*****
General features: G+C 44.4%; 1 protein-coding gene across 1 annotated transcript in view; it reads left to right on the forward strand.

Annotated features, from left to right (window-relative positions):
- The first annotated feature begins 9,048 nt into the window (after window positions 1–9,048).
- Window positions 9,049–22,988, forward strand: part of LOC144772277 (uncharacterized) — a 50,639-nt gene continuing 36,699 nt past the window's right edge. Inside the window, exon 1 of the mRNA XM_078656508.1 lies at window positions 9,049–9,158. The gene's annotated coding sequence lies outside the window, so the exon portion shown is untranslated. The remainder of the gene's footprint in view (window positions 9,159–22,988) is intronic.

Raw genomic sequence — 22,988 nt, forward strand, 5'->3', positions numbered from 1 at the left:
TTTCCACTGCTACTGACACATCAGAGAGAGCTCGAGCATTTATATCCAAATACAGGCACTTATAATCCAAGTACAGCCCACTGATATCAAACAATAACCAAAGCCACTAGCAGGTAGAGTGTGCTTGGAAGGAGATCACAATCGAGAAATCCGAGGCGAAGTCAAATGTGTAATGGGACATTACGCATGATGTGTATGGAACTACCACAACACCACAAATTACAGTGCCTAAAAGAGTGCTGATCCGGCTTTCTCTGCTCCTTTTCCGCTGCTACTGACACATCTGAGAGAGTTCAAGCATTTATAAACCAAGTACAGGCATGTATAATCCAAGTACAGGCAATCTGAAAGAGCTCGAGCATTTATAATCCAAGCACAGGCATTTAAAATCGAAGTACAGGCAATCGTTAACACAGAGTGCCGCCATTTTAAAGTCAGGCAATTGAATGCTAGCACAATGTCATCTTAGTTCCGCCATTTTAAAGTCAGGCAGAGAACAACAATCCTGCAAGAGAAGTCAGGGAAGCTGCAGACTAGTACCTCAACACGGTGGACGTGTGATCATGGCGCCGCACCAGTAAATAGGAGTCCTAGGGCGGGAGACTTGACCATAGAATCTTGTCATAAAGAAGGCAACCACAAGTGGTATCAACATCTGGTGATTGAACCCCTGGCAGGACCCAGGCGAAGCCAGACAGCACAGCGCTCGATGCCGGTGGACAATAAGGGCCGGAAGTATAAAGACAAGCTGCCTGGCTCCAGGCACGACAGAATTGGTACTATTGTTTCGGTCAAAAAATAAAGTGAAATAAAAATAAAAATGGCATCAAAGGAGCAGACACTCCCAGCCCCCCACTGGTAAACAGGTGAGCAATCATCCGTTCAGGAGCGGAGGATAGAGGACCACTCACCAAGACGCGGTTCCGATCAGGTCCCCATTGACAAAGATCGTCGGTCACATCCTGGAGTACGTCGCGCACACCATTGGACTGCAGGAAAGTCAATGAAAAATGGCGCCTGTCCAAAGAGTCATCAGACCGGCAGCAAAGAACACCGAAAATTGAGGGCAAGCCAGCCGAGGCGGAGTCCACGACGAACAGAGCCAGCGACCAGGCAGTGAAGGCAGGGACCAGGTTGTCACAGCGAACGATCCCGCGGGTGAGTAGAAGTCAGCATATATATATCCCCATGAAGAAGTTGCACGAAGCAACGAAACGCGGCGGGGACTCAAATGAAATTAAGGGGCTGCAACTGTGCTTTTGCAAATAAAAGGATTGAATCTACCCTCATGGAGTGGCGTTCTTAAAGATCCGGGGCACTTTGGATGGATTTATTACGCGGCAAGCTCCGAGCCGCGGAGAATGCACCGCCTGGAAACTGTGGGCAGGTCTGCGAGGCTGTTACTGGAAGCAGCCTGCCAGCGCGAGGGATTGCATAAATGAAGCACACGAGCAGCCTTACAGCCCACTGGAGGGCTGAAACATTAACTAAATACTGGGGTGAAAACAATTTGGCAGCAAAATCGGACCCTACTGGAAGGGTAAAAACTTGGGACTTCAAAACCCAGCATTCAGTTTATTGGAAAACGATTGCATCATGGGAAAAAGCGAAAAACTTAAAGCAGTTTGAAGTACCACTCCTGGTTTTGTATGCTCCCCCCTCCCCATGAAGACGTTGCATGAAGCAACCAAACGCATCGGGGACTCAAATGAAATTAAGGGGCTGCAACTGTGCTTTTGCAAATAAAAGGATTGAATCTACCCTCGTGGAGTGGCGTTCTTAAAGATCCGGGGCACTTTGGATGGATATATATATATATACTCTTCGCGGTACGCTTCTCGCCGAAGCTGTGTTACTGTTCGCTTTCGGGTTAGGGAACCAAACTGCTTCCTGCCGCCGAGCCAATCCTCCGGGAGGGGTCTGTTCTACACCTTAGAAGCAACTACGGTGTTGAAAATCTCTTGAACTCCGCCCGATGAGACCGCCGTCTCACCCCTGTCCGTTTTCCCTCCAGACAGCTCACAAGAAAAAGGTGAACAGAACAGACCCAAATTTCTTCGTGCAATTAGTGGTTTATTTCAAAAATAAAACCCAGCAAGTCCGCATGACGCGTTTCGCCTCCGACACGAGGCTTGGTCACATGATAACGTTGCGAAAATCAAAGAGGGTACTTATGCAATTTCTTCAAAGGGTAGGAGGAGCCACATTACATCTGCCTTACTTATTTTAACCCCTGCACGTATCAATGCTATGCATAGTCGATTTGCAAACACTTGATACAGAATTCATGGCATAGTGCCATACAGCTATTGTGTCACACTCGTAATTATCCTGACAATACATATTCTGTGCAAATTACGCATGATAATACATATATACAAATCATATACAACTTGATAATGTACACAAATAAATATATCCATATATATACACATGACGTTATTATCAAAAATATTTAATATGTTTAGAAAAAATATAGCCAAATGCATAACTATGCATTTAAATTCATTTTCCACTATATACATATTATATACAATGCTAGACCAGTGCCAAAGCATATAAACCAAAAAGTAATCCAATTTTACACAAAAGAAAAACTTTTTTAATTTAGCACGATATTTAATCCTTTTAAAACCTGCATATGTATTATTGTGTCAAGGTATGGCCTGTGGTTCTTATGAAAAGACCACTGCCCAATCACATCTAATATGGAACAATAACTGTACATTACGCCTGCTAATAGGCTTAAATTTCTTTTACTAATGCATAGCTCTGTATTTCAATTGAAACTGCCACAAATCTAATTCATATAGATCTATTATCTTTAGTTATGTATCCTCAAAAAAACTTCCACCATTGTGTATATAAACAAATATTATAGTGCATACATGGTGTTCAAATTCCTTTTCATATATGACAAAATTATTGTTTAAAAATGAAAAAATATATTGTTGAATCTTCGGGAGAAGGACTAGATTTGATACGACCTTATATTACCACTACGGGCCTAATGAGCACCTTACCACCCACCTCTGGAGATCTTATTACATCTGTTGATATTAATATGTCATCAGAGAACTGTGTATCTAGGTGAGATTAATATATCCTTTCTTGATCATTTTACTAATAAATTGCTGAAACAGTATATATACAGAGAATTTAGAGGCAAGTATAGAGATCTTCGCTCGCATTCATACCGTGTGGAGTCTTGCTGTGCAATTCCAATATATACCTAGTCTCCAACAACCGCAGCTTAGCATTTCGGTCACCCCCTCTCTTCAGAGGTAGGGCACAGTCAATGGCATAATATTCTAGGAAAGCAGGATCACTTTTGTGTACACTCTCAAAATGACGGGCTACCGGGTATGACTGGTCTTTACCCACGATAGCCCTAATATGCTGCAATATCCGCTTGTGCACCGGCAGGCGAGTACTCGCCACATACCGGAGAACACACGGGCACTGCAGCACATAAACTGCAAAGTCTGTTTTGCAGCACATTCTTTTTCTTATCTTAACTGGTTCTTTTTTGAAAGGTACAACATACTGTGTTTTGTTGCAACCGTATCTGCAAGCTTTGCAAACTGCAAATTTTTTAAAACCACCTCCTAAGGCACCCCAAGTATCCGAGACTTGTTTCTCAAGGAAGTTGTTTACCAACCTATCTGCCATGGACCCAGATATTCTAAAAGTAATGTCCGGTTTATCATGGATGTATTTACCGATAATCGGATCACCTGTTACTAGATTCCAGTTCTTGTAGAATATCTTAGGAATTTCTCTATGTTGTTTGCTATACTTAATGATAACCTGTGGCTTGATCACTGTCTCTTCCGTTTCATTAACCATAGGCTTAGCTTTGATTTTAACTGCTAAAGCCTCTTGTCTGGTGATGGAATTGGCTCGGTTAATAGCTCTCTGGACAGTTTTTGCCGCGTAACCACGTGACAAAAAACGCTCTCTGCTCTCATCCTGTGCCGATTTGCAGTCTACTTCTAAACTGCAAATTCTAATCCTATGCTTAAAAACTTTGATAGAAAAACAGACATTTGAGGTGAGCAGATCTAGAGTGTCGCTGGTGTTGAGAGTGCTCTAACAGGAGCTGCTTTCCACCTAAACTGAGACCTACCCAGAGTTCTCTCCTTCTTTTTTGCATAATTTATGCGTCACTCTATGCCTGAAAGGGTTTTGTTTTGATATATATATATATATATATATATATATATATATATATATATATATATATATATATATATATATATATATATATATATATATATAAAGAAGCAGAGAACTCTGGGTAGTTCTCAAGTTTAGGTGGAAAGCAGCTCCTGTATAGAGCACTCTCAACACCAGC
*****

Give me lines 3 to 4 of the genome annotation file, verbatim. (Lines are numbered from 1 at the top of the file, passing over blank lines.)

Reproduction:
- The first annotated feature begins 9,048 nt into the window (after window positions 1–9,048).
- Window positions 9,049–22,988, forward strand: part of LOC144772277 (uncharacterized) — a 50,639-nt gene continuing 36,699 nt past the window's right edge. Inside the window, exon 1 of the mRNA XM_078656508.1 lies at window positions 9,049–9,158. The gene's annotated coding sequence lies outside the window, so the exon portion shown is untranslated. The remainder of the gene's footprint in view (window positions 9,159–22,988) is intronic.